By Octavio Solis; Directed by Lou Moreno
Off Broadway, New Play
Runs through 5.3.15
INTAR Theatre, 500 West 52nd Street
by Cindy Pierre on 4.14.15
Gerardo Rodriguez and Carmen Zilles in Se Llama Cristina. Photo by Carol Rosegg.
BOTTOM LINE: A man and a woman frantically try to put the details of their identities and lives back together when they wake up in a room without a firm grasp of either.
Remember that movie Memento starring Guy Pearce? How about David Lynch movies like Mulholland Drive and Inland Empire? Seen the Matrix trilogy? Take the wacky and abstract goodness of these films, cross them with some intense poetry, and you have Octavio Solis’ Se Llama Cristina, a well-acted, fantastic, and entertaining play about a romp into the unknown, the undefinable, but ultimately not regrettable.
When first surveying the stage at the INTAR Theatre, you’ll scarcely know what to think, but you’ll know you aren't in for a garden-variety type of show. Raul Abrego’s scenic design brings us slanted doors and windows, charcoal human lines on dirty walls, sunken furniture, and a messy floor with crumpled paper. A perfect setting for an acid trip or something similar, and the perfect framework for this story.
Rousing out of sleep are Vespa (Carmen Zilles) and Mike (Gerardo Rodriguez). Or is it Vera and Miguel? Huh? With a drug needle sunken into his arm, Mike/Miguel wakes up to find Vespa/Vera, having no recollection of who he is, who she is, and why they’re in a room with a fried chicken drumstick nestled in a crib. Believing that they must have had some kind of crazy, substance-laced night, evident by the bottle of booze, drug needle and loss of memory, they try to back-trace their steps to figure out how they arrived where they are.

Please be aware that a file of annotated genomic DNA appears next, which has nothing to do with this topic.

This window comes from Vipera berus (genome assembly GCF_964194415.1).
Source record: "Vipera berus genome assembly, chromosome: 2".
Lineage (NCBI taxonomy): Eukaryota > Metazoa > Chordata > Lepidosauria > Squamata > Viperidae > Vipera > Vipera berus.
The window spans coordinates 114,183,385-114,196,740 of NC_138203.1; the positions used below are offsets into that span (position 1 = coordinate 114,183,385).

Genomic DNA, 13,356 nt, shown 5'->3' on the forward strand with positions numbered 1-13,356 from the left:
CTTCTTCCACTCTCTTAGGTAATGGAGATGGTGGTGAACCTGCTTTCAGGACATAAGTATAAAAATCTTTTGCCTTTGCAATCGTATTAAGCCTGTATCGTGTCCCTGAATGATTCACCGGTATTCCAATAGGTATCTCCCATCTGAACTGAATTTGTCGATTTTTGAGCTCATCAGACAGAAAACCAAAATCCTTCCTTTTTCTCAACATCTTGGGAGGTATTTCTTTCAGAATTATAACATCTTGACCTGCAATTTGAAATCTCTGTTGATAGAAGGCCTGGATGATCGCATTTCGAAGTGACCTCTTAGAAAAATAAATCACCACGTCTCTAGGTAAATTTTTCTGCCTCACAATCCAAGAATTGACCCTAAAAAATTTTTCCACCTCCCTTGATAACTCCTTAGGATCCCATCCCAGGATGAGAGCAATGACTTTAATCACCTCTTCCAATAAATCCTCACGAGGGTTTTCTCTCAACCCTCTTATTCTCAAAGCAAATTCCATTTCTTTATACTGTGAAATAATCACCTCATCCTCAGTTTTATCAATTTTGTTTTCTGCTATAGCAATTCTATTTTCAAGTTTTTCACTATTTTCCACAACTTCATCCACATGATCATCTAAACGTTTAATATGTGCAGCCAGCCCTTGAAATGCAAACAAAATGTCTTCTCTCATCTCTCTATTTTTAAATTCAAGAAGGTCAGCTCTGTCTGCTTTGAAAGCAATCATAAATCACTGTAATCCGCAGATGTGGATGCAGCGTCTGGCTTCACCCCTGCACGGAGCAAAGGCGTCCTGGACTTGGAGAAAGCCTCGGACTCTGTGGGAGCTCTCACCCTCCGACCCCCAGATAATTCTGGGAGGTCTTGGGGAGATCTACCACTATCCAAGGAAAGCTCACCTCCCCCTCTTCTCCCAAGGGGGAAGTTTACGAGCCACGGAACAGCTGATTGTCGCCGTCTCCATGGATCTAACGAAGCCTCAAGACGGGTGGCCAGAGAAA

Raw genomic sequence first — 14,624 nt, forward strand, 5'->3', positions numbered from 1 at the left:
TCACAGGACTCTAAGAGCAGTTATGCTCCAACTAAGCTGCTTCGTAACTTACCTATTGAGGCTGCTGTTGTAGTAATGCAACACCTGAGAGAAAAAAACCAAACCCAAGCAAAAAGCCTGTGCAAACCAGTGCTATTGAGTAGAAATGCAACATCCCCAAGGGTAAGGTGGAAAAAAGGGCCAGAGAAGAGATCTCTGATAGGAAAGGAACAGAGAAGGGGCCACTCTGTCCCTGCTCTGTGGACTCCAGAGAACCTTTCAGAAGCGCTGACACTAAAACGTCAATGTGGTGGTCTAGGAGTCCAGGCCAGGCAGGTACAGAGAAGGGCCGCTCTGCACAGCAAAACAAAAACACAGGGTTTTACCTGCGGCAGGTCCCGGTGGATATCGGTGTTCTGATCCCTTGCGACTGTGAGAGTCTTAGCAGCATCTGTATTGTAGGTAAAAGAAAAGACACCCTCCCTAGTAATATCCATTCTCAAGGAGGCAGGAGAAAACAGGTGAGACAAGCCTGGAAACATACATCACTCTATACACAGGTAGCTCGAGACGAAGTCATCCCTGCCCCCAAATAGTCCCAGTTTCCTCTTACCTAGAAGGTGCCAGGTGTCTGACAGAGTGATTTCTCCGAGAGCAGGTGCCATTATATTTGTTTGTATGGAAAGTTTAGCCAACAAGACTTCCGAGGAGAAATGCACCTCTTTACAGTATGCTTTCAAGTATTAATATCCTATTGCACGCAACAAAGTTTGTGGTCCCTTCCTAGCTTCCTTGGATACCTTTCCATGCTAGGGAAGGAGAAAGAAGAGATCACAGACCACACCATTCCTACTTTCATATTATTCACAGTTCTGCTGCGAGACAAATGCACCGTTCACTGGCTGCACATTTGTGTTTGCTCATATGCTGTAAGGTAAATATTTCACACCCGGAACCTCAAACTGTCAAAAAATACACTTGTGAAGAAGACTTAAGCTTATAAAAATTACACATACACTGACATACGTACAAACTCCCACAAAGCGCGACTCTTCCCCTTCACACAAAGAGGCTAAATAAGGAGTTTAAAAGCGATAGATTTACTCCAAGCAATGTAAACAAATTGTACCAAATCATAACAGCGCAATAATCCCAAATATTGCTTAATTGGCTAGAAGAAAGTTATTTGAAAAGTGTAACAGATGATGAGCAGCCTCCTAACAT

Using a phone hooked mysteriously on a wall that cleverly flashes them back to the past (the way the phone transported Neo from the matrix to being unplugged), Vera and Miguel try furtively to come up with some facts. What do they discover? They're both Mexican, and they met when Vera accidentally dialed Miguel's number while trying to call a rape hotline. There may or may not be a baby, and somehow and for some reason, there's a singing telephone man named Abel (the outrageous and hilarious David Anzuelo) who keeps coming to the door.
With dialogue that is spiced with foul language and spoken word, Solis takes us on an exciting, heartbreaking, and alternately funny journey that is a possible realization of what the psyche of a damaged person looks like...on drugs and alcohol. Solis weaves a tale that almost comes across (in the best possible non-linear way) as a fable scrawled on a bar napkin at poetry night.
As the central characters, Rodriguez and Zilles do much to sell the story under Lou Moreno’s crisp direction, but the whole cast is splendid and ever-watchable. Other elements such as Christina Watanabe’s lighting design and Francesco Sitges-Sarda’s sound bytes work together to create creepy characters of their own. Without them, the delicious eeriness of Se Llama Cristina would be diminished.
If you like theatre that errs on the side of tradition and that features two ruined people trying to make good on life, than Se Llama Cristina is the right play for you. Needs and the aches associated with delayed fulfillment are the highlights here, and they are dramatized well with a tight script and solid performances. Se Llama Cristina is not only cerebral, but also raw and emotional. There are well-placed histrionics, pop-culture influences, and a boatload of creativity. All work seamlessly together for your pleasure, intrigue, and disconcerting good.
(Se Llama Cristina plays at INTAR Theatre, 500 West 52nd Street, through May 3, 2015. Performances are Wednesdays at 6PM, Thursdays through Saturdays at 8PM, and Sundays at 5PM. Tickets are $30. For tickets and more information, visit www.intartheatre.org or call 866.811.4111.)